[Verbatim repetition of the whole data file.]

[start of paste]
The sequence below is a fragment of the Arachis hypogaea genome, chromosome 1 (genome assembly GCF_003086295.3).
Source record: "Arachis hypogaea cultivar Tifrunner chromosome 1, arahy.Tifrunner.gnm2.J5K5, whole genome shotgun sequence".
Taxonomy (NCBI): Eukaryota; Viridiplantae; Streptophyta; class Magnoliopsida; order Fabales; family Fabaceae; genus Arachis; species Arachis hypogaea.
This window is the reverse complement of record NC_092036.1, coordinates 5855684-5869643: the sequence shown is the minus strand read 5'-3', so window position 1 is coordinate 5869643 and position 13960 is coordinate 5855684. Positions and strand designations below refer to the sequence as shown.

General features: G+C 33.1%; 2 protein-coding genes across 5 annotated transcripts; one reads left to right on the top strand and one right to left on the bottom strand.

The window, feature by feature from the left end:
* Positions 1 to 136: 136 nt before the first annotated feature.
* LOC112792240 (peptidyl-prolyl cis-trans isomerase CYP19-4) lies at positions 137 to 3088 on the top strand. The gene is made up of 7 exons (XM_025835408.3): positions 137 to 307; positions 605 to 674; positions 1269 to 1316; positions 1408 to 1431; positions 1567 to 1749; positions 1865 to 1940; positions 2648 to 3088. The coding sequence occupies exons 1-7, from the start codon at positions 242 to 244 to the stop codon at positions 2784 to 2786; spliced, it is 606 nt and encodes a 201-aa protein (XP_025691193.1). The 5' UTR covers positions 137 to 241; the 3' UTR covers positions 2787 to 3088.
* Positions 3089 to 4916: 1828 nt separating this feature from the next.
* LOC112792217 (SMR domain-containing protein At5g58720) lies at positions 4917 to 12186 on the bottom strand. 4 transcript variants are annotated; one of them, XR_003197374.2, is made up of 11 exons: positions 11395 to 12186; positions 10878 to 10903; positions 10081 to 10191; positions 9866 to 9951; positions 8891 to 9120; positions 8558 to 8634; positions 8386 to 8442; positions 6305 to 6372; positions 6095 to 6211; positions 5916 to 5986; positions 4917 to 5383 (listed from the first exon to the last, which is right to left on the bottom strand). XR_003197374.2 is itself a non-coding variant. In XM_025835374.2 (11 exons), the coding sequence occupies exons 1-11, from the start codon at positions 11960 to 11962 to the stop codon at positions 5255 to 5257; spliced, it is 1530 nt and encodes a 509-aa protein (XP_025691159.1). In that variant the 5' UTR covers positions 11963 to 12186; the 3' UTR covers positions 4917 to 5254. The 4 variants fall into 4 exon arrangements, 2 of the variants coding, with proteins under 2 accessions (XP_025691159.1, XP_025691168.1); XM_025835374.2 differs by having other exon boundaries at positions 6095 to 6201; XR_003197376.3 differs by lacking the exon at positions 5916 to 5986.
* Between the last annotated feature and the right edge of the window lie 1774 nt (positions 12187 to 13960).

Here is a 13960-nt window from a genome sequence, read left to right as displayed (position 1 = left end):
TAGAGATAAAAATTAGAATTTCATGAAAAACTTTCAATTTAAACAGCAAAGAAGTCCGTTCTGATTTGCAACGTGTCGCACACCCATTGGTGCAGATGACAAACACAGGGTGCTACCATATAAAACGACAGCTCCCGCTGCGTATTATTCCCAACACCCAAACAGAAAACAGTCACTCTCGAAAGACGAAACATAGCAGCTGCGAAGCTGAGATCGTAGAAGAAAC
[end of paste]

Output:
The sequence below is a fragment of the Arachis hypogaea genome, chromosome 1 (genome assembly GCF_003086295.3).
Source record: "Arachis hypogaea cultivar Tifrunner chromosome 1, arahy.Tifrunner.gnm2.J5K5, whole genome shotgun sequence".
Taxonomy (NCBI): Eukaryota; Viridiplantae; Streptophyta; class Magnoliopsida; order Fabales; family Fabaceae; genus Arachis; species Arachis hypogaea.
This window is the reverse complement of record NC_092036.1, coordinates 5855684-5869643: the sequence shown is the minus strand read 5'-3', so window position 1 is coordinate 5869643 and position 13960 is coordinate 5855684. Positions and strand designations below refer to the sequence as shown.

General features: G+C 33.1%; 2 protein-coding genes across 5 annotated transcripts; one reads left to right on the top strand and one right to left on the bottom strand.

The window, feature by feature from the left end:
* Positions 1 to 136: 136 nt before the first annotated feature.
* LOC112792240 (peptidyl-prolyl cis-trans isomerase CYP19-4) lies at positions 137 to 3088 on the top strand. The gene is made up of 7 exons (XM_025835408.3): positions 137 to 307; positions 605 to 674; positions 1269 to 1316; positions 1408 to 1431; positions 1567 to 1749; positions 1865 to 1940; positions 2648 to 3088. The coding sequence occupies exons 1-7, from the start codon at positions 242 to 244 to the stop codon at positions 2784 to 2786; spliced, it is 606 nt and encodes a 201-aa protein (XP_025691193.1). The 5' UTR covers positions 137 to 241; the 3' UTR covers positions 2787 to 3088.
* Positions 3089 to 4916: 1828 nt separating this feature from the next.
* LOC112792217 (SMR domain-containing protein At5g58720) lies at positions 4917 to 12186 on the bottom strand. 4 transcript variants are annotated; one of them, XR_003197374.2, is made up of 11 exons: positions 11395 to 12186; positions 10878 to 10903; positions 10081 to 10191; positions 9866 to 9951; positions 8891 to 9120; positions 8558 to 8634; positions 8386 to 8442; positions 6305 to 6372; positions 6095 to 6211; positions 5916 to 5986; positions 4917 to 5383 (listed from the first exon to the last, which is right to left on the bottom strand). XR_003197374.2 is itself a non-coding variant. In XM_025835374.2 (11 exons), the coding sequence occupies exons 1-11, from the start codon at positions 11960 to 11962 to the stop codon at positions 5255 to 5257; spliced, it is 1530 nt and encodes a 509-aa protein (XP_025691159.1). In that variant the 5' UTR covers positions 11963 to 12186; the 3' UTR covers positions 4917 to 5254. The 4 variants fall into 4 exon arrangements, 2 of the variants coding, with proteins under 2 accessions (XP_025691159.1, XP_025691168.1); XM_025835374.2 differs by having other exon boundaries at positions 6095 to 6201; XR_003197376.3 differs by lacking the exon at positions 5916 to 5986.
* Between the last annotated feature and the right edge of the window lie 1774 nt (positions 12187 to 13960).

Here is a 13960-nt window from a genome sequence, read left to right as displayed (position 1 = left end):
TAGAGATAAAAATTAGAATTTCATGAAAAACTTTCAATTTAAACAGCAAAGAAGTCCGTTCTGATTTGCAACGTGTCGCACACCCATTGGTGCAGATGACAAACACAGGGTGCTACCATATAAAACGACAGCTCCCGCTGCGTATTATTCCCAACACCCAAACAGAAAACAGTCACTCTCGAAAGACGAAACATAGCAGCTGCGAAGCTGAGATCGTAGAAGAAAC